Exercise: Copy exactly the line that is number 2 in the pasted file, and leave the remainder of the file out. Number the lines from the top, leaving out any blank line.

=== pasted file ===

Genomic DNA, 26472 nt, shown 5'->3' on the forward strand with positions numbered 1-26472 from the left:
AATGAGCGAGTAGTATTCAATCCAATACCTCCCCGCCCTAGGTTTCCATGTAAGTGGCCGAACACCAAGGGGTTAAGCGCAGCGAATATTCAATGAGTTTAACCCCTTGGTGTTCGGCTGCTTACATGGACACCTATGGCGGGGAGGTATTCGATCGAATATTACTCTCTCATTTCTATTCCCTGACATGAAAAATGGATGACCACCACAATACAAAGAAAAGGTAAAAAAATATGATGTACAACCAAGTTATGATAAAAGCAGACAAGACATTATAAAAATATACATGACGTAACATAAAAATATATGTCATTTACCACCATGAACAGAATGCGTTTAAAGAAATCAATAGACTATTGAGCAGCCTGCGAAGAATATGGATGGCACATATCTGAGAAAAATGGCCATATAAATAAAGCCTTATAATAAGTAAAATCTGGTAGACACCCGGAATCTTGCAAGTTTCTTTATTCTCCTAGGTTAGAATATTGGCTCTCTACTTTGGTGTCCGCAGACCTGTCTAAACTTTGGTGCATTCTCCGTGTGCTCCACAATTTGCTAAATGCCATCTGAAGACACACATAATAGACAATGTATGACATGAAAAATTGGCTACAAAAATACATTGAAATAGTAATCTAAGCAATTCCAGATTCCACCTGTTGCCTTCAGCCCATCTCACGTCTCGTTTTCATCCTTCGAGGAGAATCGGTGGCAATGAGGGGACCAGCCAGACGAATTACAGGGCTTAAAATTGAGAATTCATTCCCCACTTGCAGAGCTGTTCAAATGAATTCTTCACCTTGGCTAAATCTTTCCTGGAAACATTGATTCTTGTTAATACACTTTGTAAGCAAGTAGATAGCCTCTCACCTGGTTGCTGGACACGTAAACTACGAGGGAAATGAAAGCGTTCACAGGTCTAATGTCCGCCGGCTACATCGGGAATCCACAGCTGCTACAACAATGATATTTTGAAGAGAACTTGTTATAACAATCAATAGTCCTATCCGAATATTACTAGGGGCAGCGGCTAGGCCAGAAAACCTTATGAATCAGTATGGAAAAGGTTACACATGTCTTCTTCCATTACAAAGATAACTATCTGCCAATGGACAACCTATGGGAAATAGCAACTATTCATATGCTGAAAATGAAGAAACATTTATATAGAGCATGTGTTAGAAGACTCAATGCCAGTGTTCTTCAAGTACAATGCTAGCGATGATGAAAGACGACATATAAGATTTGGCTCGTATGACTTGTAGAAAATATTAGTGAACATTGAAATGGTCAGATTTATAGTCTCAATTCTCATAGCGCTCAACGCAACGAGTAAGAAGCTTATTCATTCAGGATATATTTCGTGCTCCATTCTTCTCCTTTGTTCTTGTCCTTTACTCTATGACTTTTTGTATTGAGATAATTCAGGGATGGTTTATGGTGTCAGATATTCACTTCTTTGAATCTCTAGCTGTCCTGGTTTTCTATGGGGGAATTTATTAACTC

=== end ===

AATGAGCGAGTAGTATTCAATCCAATACCTCCCCGCCCTAGGTTTCCATGTAAGTGGCCGAACACCAAGGGGTTAAGCGCAGCGAATATTCAATGAGTTTAACCCCTTGGTGTTCGGCTGCTTACATGGACACCTATGGCGGGGAGGTATTCGATCGAATATTACTCTCTCATTTCTATTCCCTGACATGAAAAATGGATGACCACCACAATACAAAGAAAAGGTAAAAAAATATGATGTACAACCAAGTTATGATAAAAGCAGACAAGACATTATAAAAATATACATGACGTAACATAAAAATATATGTCATTTACCACCATGAACAGAATGCGTTTAAAGAAATCAATAGACTATTGAGCAGCCTGCGAAGAATATGGATGGCACATATCTGAGAAAAATGGCCATATAAATAAAGCCTTATAATAAGTAAAATCTGGTAGACACCCGGAATCTTGCAAGTTTCTTTATTCTCCTAGGTTAGAATATTGGCTCTCTACTTTGGTGTCCGCAGACCTGTCTAAACTTTGGTGCATTCTCCGTGTGCTCCACAATTTGCTAAATGCCATCTGAAGACACACATAATAGACAATGTATGACATGAAAAATTGGCTACAAAAATACATTGAAATAGTAATCTAAGCAATTCCAGATTCCACCTGTTGCCTTCAGCCCATCTCACGTCTCGTTTTCATCCTTCGAGGAGAATCGGTGGCAATGAGGGGACCAGCCAGACGAATTACAGGGCTTAAAATTGAGAATTCATTCCCCACTTGCAGAGCTGTTCAAATGAATTCTTCACCTTGGCTAAATCTTTCCTGGAAACATTGATTCTTGTTAATACACTTTGTAAGCAAGTAGATAGCCTCTCACCTGGTTGCTGGACACGTAAACTACGAGGGAAATGAAAGCGTTCACAGGTCTAATGTCCGCCGGCTACATCGGGAATCCACAGCTGCTACAACAATGATATTTTGAAGAGAACTTGTTATAACAATCAATAGTCCTATCCGAATATTACTAGGGGCAGCGGCTAGGCCAGAAAACCTTATGAATCAGTATGGAAAAGGTTACACATGTCTTCTTCCATTACAAAGATAACTATCTGCCAATGGACAACCTATGGGAAATAGCAACTATTCATATGCTGAAAATGAAGAAACATTTATATAGAGCATGTGTTAGAAGACTCAATGCCAGTGTTCTTCAAGTACAATGCTAGCGATGATGAAAGACGACATATAAGATTTGGCTCGTATGACTTGTAGAAAATATTAGTGAACATTGAAATGGTCAGATTTATAGTCTCAATTCTCATAGCGCTCAACGCAACGAGTAAGAAGCTTATTCATTCAGGATATATTTCGTGCTCCATTCTTCTCCTTTGTTCTTGTCCTTTACTCTATGACTTTTTGTATTGAGATAATTCAGGGATGGTTTATGGTGTCAGATATTCACTTCTTTGAATCTCTAGCTGTCCTGGTTTTCTATGGGGGAATTTATTAACTC